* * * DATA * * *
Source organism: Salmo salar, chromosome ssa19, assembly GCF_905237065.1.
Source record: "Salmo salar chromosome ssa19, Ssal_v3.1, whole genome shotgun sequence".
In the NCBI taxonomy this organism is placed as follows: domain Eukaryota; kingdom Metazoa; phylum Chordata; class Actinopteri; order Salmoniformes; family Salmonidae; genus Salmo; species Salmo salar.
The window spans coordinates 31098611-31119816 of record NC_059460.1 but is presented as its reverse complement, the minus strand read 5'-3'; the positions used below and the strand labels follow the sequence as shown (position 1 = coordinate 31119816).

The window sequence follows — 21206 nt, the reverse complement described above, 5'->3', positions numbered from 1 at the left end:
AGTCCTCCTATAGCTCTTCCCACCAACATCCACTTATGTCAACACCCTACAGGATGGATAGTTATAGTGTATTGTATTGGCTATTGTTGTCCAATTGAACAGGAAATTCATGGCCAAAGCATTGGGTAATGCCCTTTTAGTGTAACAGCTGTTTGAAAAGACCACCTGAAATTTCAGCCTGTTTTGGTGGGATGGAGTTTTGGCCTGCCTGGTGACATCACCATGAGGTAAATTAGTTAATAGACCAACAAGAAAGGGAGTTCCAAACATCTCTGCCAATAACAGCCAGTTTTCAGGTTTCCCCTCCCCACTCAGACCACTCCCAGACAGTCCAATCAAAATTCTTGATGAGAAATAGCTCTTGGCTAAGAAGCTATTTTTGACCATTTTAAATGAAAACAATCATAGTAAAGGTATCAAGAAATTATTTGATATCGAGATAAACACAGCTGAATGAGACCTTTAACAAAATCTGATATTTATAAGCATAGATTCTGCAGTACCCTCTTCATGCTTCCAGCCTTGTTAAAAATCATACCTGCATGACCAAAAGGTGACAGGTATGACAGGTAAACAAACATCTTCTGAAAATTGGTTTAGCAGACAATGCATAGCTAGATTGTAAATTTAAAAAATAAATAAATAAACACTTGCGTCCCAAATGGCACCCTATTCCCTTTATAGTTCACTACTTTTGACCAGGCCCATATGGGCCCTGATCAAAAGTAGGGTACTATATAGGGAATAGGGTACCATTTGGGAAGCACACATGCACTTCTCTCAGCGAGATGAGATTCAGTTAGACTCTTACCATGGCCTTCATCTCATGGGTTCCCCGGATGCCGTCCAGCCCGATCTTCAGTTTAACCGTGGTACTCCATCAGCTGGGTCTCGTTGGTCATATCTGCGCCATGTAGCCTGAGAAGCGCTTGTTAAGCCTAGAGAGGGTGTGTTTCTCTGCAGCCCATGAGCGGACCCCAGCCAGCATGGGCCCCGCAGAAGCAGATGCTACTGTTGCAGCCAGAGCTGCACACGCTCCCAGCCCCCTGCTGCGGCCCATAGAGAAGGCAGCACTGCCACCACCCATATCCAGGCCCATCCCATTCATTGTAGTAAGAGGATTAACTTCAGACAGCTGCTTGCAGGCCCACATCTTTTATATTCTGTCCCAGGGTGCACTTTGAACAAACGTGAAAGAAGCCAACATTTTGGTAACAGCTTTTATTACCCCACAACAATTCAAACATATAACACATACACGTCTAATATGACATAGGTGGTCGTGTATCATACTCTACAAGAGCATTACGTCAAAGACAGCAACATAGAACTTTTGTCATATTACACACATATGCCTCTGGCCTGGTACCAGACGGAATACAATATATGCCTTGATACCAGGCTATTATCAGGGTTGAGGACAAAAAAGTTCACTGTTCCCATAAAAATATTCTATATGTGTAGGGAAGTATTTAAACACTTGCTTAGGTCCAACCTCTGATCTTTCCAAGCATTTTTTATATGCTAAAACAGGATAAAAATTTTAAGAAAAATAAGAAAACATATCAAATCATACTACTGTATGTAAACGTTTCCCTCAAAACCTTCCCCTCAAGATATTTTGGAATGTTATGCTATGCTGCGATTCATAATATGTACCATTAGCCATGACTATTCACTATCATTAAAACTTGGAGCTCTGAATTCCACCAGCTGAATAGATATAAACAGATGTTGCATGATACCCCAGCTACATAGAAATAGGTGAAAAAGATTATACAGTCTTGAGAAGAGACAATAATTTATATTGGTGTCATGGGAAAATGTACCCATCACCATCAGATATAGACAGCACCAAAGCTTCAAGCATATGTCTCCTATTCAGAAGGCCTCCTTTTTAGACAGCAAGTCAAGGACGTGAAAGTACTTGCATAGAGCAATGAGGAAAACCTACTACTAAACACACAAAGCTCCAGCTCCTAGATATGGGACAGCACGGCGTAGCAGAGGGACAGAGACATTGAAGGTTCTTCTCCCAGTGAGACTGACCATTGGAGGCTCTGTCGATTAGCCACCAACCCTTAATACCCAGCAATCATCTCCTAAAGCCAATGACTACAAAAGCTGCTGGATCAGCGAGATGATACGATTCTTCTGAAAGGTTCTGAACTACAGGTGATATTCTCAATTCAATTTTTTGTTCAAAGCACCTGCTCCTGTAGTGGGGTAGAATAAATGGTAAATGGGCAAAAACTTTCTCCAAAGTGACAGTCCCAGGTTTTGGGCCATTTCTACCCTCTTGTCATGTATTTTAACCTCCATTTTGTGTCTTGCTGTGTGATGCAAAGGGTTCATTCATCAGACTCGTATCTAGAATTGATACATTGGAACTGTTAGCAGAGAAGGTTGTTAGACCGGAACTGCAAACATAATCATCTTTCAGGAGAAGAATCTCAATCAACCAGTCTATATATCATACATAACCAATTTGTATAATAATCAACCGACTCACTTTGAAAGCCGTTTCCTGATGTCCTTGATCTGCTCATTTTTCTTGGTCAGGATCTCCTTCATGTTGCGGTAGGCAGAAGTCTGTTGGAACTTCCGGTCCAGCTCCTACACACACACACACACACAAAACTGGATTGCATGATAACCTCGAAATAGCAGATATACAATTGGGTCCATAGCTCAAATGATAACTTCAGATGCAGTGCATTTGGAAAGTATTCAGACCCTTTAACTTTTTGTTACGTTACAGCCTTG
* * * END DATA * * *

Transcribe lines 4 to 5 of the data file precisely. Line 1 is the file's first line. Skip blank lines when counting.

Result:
The window spans coordinates 31098611-31119816 of record NC_059460.1 but is presented as its reverse complement, the minus strand read 5'-3'; the positions used below and the strand labels follow the sequence as shown (position 1 = coordinate 31119816).

The window sequence follows — 21206 nt, the reverse complement described above, 5'->3', positions numbered from 1 at the left end: